Over the past year, her energy has returned more and more. Though she still struggles with her illness, she has begun to have more good days than bad. Combining her love for storytelling with her newfound interest in sustainable food, Ko is in the early stages of launching a non-profit called Real Food Real Stories. Her goal is to “help sustainable food producers share their stories and talk about not just what they do, but why they do it so they can build a connection with their customers.” The hope is that “through authentic storytelling and relationship building, we can build a local food hub centered around trust, collaborative partnership and true advocacy.”
Ko is organizing “supper clubs” along a similar model to Storytime. At each event, a different farmer or food maker shares his or her story over the course of a meal. “Afterwards, participants are invited to build on the relationship whether it is by touring the farm, visiting the commercial kitchen or having the opportunity to work a day at the farmer’s market stand.” Ko hopes that the concept will catch on and become a model that she can bring back to her home country of Taiwan and eventually on to China. She is also partnering with a local non-profit to help farmers craft better marketing strategies that highlight their stories in ways that resonate with consumers.
“It’s only in the last eight months, as I’ve started to feel a little better, that I’ve realized that during [the past 4 years of sickness] I was still living, I wasn’t taking a break… All of these things happened when I wasn’t looking for them. I didn’t start Storytime because it would be good for my career. I needed it to be happy at Williams. But I ended up learning all of these skills that are important to my career. The same was true with food… At first, I really didn’t care that much about the food, but I brought my passion for story telling to that community.”
When asked about how she has changed over the last five years since graduation, Ko pointed to an increased sense of humility, which has been instrumental to her happiness. “You have to keep your bowl small. If you walk around the world, and say that you want all of this stuff – a lot of vacation, your bosses appreciation, high pay, etc. – you’re never going to be happy. We have to search for the most core elements of what we need to be happy. When you have a bowl that’s small and clearly identified, it gets filled easily. It even gets overfilled, and that’s gratitude. I didn’t realize that until I was sick… One day my friend brought me chicken soup. I thought, I don’t need all of my pain to go away. I don’t need to be totally healed, or to figure out my career and life direction all in the same day. I have this friend who cared about me and took the time to bring me soup – that’s enough to be happy.”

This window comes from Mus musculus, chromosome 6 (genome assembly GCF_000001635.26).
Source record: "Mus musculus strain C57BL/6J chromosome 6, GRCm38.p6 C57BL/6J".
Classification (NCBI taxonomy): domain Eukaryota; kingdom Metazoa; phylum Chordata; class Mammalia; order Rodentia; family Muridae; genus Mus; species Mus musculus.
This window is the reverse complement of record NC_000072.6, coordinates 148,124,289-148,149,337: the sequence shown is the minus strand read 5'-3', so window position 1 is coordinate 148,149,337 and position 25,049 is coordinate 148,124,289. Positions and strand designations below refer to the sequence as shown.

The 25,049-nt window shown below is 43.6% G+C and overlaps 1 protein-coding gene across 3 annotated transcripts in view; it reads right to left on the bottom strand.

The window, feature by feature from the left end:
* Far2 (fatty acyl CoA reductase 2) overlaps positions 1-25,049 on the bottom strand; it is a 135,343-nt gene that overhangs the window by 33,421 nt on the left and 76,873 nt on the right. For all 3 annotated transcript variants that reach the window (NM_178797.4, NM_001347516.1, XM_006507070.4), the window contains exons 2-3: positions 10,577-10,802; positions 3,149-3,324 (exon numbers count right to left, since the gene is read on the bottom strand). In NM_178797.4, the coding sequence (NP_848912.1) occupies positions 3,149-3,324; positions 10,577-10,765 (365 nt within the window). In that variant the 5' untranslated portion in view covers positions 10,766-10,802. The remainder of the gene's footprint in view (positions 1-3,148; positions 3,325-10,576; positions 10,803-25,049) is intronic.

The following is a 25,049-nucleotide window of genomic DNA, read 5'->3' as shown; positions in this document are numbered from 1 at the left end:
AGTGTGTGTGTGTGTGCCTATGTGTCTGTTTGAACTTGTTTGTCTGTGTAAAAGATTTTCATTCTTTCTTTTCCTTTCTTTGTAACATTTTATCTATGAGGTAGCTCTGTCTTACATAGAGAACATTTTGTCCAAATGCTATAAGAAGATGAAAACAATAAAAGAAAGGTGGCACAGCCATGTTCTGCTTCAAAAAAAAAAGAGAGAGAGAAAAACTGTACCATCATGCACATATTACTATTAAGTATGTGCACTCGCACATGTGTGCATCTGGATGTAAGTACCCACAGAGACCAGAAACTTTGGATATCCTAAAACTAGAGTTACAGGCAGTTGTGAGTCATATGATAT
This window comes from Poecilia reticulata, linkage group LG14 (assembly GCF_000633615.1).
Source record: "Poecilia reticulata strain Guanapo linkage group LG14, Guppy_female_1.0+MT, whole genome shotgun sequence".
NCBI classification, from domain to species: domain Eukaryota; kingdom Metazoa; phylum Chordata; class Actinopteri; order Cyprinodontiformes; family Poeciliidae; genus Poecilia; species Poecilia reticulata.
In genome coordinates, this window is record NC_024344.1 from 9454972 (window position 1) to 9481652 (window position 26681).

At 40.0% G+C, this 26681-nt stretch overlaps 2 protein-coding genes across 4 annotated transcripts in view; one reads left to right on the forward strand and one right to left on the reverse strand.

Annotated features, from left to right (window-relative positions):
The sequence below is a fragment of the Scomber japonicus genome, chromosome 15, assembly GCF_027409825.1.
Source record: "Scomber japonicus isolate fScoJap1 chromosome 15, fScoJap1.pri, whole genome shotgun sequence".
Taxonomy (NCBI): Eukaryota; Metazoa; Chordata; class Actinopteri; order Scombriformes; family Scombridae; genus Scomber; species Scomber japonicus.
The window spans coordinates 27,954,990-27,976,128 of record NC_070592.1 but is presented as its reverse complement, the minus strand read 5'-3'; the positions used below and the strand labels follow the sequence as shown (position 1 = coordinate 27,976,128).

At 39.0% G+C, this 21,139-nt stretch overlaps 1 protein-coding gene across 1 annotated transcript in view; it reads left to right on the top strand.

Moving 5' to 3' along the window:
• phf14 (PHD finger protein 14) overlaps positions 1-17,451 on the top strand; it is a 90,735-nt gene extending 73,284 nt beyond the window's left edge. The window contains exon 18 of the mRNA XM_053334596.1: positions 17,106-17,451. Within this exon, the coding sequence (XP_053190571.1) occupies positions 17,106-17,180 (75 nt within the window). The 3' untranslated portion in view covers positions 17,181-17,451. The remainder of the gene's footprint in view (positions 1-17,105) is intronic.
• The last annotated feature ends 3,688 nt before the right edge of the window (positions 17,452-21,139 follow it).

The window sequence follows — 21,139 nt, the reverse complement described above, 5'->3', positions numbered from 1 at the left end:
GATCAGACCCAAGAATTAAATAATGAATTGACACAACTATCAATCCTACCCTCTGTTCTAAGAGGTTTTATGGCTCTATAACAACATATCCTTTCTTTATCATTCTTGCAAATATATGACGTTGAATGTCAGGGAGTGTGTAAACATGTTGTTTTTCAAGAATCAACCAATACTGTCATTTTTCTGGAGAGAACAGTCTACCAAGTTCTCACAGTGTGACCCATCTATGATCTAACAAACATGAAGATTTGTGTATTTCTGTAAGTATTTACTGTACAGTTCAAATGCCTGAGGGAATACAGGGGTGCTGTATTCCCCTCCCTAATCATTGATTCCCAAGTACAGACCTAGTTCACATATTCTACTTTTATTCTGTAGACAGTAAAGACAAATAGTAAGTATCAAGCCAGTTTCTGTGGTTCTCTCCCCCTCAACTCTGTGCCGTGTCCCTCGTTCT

The idea of gratitude combined with reflection about what is truly necessary in life transfers into Ko’s broader message about life in the real world. “We’re looking for those golden steps to bring us up the career ladder, but you almost don’t realize where you’re putting your ladder – you start climbing without thinking about where you want to go. The more efficient thing is not getting started right away, it’s stumbling around a little bit and trying to figure out where you want to go. There are all sorts of different jobs and different ways of being in the world. A lot of things that our generation will need to do don’t even exist now. We need to allow ourselves to explore and stumble and try to wait on climbing.” Ko acknowledges that this approach is difficult and can be foreign to high-achieving young adults like those at Williams. “It can be really stressful – it’s been stressful for me. Classmates of mine already have PhDs or have been promoted five times… My life is not necessarily a success story. It’s a process that I’ve been on and am still on. I’m not necessarily at this amazing place where I have the answer for the rest of my life.”
Five years ago, when Ko walked across the stage on Science Quad to accept her Williams diploma, onlookers could have imagined hundreds of places she’d be today. Odds are, none of them predicted that she would be working in sustainable food – an issue she hadn’t thought much about at Williams. She may not have a graduate degree or a resume filled with promotions from prestigious companies, but when faced with adversity, forced to live from one day to the next, Ko stayed true to herself, and that has made the difference. “When you do find where you want to head, climbing the ladder isn’t a problem. You’re happy, you’re excited – you don’t worry about climbing, you just naturally do well and work hard.”
 For alums from classes before 2007, Storytime is now a cherished tradition. Every Sunday night one member of the Williams community tells his or her life story to an audience that regularly exceeds fifty students.